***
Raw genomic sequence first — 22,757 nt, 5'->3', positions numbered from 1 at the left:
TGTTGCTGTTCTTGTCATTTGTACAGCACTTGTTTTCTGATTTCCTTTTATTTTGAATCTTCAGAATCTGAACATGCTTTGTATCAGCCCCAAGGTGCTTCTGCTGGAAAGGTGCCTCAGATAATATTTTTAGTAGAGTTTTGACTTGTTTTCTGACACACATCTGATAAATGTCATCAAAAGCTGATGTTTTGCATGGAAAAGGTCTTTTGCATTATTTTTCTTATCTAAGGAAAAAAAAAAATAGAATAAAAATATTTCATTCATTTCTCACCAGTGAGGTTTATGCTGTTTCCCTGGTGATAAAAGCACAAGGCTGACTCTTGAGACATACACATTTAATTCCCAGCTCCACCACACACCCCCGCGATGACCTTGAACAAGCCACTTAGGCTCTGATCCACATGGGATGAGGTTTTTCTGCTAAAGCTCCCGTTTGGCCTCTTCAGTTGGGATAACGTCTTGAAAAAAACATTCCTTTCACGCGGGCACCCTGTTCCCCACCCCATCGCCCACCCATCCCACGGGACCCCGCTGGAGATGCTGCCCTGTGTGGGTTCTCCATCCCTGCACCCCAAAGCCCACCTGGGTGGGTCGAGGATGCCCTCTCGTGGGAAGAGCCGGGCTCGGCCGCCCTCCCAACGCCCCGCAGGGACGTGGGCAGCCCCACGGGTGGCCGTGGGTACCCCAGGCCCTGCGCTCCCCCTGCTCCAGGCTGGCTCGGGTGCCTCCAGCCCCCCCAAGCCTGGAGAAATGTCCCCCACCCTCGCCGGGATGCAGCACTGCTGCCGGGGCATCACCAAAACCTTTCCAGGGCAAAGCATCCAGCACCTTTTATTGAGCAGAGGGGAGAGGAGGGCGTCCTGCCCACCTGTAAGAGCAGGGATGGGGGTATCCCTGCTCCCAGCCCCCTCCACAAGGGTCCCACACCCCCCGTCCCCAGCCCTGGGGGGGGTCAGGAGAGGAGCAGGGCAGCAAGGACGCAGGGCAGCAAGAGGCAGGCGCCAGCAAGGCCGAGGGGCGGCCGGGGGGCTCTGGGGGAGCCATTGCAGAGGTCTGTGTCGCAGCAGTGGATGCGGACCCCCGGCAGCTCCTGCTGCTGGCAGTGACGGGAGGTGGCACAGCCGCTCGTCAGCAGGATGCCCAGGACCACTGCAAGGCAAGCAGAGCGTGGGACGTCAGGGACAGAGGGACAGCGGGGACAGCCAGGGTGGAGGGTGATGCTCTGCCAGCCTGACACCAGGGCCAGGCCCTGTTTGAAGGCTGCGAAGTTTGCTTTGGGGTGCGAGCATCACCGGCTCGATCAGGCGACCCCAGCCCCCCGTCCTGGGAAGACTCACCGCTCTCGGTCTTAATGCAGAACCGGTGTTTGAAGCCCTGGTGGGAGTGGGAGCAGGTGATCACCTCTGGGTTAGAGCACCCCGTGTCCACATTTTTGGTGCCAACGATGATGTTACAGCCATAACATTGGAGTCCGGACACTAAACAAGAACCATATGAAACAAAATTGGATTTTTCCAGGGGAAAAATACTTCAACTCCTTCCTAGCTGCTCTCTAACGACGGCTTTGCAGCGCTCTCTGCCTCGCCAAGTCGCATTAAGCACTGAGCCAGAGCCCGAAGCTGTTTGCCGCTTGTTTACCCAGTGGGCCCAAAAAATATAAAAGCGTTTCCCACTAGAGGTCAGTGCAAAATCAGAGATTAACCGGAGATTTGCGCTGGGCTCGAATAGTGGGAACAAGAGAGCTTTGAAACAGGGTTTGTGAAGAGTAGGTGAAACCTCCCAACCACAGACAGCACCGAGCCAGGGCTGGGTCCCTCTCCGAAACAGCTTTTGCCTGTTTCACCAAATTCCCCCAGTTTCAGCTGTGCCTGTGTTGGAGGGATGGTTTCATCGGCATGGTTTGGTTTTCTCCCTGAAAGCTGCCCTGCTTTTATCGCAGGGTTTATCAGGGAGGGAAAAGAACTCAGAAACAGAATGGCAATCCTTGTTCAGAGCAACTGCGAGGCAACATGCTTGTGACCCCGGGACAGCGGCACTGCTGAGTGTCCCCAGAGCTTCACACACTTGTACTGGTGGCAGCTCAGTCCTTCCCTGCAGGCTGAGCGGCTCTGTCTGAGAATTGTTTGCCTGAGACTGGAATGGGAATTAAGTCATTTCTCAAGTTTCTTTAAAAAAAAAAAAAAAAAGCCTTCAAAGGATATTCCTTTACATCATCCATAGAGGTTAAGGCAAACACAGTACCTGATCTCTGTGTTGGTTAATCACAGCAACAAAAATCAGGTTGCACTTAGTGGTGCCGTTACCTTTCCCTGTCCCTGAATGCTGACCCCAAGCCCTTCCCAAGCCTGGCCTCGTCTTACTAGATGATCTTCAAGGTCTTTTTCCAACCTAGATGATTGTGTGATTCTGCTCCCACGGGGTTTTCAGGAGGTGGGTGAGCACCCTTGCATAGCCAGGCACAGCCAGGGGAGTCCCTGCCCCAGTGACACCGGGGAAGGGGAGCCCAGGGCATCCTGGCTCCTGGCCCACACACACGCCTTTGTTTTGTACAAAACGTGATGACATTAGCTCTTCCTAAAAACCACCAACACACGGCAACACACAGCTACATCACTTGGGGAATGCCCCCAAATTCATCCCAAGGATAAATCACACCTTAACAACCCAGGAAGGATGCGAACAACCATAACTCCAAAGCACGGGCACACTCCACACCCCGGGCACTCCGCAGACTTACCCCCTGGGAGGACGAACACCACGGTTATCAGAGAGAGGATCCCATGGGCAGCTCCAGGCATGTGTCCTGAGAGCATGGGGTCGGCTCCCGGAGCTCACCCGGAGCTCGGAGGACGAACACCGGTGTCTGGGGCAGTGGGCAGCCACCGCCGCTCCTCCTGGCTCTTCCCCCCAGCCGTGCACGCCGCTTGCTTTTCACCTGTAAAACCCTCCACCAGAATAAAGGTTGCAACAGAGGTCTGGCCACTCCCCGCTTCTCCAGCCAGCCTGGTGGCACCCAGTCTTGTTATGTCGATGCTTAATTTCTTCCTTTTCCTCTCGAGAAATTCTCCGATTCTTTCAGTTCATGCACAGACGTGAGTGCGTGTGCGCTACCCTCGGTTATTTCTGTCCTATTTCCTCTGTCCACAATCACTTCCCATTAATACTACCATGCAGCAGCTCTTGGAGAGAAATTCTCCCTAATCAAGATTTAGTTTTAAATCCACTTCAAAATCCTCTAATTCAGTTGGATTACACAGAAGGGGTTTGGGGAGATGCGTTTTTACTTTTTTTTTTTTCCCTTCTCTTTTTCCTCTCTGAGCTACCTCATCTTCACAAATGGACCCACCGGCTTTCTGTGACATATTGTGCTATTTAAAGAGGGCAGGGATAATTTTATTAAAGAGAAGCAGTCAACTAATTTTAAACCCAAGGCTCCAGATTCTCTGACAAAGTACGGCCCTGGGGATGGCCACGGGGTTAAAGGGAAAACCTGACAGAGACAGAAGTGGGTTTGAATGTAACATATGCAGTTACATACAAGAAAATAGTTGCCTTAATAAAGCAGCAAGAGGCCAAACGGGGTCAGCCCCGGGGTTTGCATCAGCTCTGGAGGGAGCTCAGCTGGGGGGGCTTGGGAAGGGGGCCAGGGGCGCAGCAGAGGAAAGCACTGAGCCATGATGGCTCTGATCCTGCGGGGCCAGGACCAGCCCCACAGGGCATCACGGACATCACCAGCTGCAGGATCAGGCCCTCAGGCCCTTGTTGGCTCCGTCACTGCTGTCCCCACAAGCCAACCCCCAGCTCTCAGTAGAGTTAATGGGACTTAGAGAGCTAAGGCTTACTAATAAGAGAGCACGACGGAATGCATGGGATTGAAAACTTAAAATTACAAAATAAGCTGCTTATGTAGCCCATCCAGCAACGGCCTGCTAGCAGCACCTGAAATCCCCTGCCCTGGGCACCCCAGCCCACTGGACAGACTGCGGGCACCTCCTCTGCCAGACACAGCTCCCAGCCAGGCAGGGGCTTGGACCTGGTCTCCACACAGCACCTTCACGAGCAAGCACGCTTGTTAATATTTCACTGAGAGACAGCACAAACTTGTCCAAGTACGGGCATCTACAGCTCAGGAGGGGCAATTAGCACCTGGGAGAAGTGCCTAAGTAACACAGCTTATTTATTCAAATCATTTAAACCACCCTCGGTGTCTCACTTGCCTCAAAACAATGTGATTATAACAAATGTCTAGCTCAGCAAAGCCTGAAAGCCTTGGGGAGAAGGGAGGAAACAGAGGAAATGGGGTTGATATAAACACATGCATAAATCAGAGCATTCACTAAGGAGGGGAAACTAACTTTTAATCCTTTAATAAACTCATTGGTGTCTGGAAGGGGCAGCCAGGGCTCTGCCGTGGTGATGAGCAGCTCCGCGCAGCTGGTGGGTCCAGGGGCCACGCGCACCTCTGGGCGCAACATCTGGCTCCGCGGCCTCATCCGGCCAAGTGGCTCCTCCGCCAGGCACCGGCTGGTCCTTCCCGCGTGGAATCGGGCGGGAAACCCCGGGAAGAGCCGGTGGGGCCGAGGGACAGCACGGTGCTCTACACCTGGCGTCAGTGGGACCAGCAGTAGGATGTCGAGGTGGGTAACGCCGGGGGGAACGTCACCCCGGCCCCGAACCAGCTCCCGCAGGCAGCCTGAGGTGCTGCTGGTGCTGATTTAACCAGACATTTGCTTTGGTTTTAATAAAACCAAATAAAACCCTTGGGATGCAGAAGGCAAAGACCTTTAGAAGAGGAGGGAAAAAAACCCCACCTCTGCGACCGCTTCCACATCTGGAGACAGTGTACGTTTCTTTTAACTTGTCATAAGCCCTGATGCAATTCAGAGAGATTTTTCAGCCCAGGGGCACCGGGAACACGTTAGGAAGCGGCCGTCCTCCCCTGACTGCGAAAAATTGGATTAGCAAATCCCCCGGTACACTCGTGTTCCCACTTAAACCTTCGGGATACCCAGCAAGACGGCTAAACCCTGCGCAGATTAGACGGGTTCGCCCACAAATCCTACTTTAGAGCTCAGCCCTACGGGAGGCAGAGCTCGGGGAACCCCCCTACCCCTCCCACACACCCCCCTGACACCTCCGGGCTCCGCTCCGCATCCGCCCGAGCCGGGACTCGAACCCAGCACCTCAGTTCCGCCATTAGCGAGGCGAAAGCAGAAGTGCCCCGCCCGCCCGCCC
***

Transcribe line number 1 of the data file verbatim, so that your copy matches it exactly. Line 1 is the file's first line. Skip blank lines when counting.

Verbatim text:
Raw genomic sequence first — 22,757 nt, 5'->3', positions numbered from 1 at the left: